A national nonprofit organization known as The Rapunzel Project is raising awareness and funds for a scalp cooling treatment proven to be 90 percent effective in making that happen. And a group of Johnson City hairstylists are working to provide the needed supplies to area cancer treatment centers.
According to The Rapunzel Project website rapunzelproject.org, “cold cap therapy” is a process that requires the use of a special caps that are cooled to very cold temperatures and worn for a period of hours before, during and after each chemotherapy treatment. The cold temperatures constrict the blood vessels leading to the hair follicles, reduce the amount of chemo drugs that reach the follicles and temporarily limit the follicles’ metabolic activity.
While process has been used in Europe for more than 20 years, it has emerged more slowly in the U.S., where two cold cap systems have won Federal Drug Administration approval in the past few years. Last year, the Journal of the American Medical Association cited sufficient clinical trial evidence of effectiveness to warrant more widespread use of the therapy.
Hairstylist Wendy Avery at SalonCentric on State of Franklin Road learned of cold cap therapy through the sale of Kenra Professional hair products. The Kenra company is an ardent corporate supporter of nonprofit Rapunzel Project and their work for the project caused Avery to realize the impact it could have for local chemo patients.
Avery’s mother, Mary Peters, a longtime hairstylist at Hair Plus at the Mall at Johnson City and a former president of the local Look Good Feel Better program for chemo patients, thought cold cap therapy sounded wonderful. And Avery’s good friend Hannah O’Laughlin, a stylist at the Salon Bliss in the Mountcastle Drive shopping center, was as equally enthused about its local potential.
Avery and O’Laughlin joined forces and hosted their first fundraiser, a craft bazaar under the big read Salon Bliss awning, that on a single rainy Saturday in May earned enough to bring the first $2,500 cold cap freezer to the Tri-Cities area.
Avery said all the money raised locally will go toward supplies, caps and freezers to help local chemo patients. The key, she said, is finding a local cancer center or an independent specialist willing to provide the service. So O’Laughlin is working on it, reaching out to local treatment centers and oncologists and putting them in touch with The Rapunzel Project to learn more about the support that is available.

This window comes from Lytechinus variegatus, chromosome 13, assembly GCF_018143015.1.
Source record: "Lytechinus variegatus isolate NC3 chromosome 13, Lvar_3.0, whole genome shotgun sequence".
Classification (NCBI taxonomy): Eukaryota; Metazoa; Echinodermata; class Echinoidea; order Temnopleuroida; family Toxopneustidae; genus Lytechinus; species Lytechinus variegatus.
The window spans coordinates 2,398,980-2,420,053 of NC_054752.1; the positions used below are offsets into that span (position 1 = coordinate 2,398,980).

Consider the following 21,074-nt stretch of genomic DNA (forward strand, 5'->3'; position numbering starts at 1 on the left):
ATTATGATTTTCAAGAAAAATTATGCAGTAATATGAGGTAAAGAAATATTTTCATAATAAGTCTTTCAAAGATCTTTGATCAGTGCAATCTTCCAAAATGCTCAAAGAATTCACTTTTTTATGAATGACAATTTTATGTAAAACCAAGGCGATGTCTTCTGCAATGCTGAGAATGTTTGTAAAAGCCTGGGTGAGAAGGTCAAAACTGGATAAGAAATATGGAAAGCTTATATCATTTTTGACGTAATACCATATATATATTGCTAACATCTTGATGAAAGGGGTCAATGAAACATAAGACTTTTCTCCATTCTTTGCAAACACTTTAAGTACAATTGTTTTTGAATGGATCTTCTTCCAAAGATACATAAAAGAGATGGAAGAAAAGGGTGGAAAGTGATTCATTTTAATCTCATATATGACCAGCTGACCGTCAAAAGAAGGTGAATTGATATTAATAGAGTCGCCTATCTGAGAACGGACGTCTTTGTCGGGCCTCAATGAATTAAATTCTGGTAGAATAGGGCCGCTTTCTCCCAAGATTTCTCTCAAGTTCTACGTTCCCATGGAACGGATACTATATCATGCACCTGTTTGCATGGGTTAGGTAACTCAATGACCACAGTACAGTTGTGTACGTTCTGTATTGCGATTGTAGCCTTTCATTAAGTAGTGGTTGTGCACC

They have only been at it a few months and so far have made the connection for one Tri-Cities treatment center interested in learning more. They’re encouraged and they’re moving on with plans for their next big fundraiser set for 11 a.m -3 p.m. Saturday, July 7, at Johnson City’s VFW Post 2108, located at the foot of Buffalo Mountain on Jim Funkhouser Road.
This one will be a Save the Hairs motorcycle poker run with cash prizes and another craft bazaar with a lot of fun extras — two food trucks, a pallet artist, Unique Boutique clothing, Kelly’s Custom Vinyl printing, Jan’s Sweet Treats and homemade breads, Mr. B’s Custom Flowers and things, a Blood Assurance blood drive, and $1 mini-massages by Jones Chiropractic with every dollar going to The Rapunzel Project. Yard sale spots will also be available for a donation to the project.
Registration for the poker run will start at at 11 a.m. and the ride will begin at noon. Riders will make a total of five stops at popular Johnson City locations, drawing a card at each stop for a chance at a $150 prize for the best hand, $100 for the second best hand and $50 for the worst hand. The entry fee is $20 with all proceeds going to The Rapunzel Project.
Avery invited anyone interested in learning more about The Rapunzel Project or in need of more information about the July 7 benefit to call her at 423-914-6729.
If there is a need or a project in your neighborhood the Good Neighbor column can assist with, contact Sue Guinn Legg at 423-722-0538, firstname.lastname@example.org or P.O. Box 1717, Johnson City, TN 37605.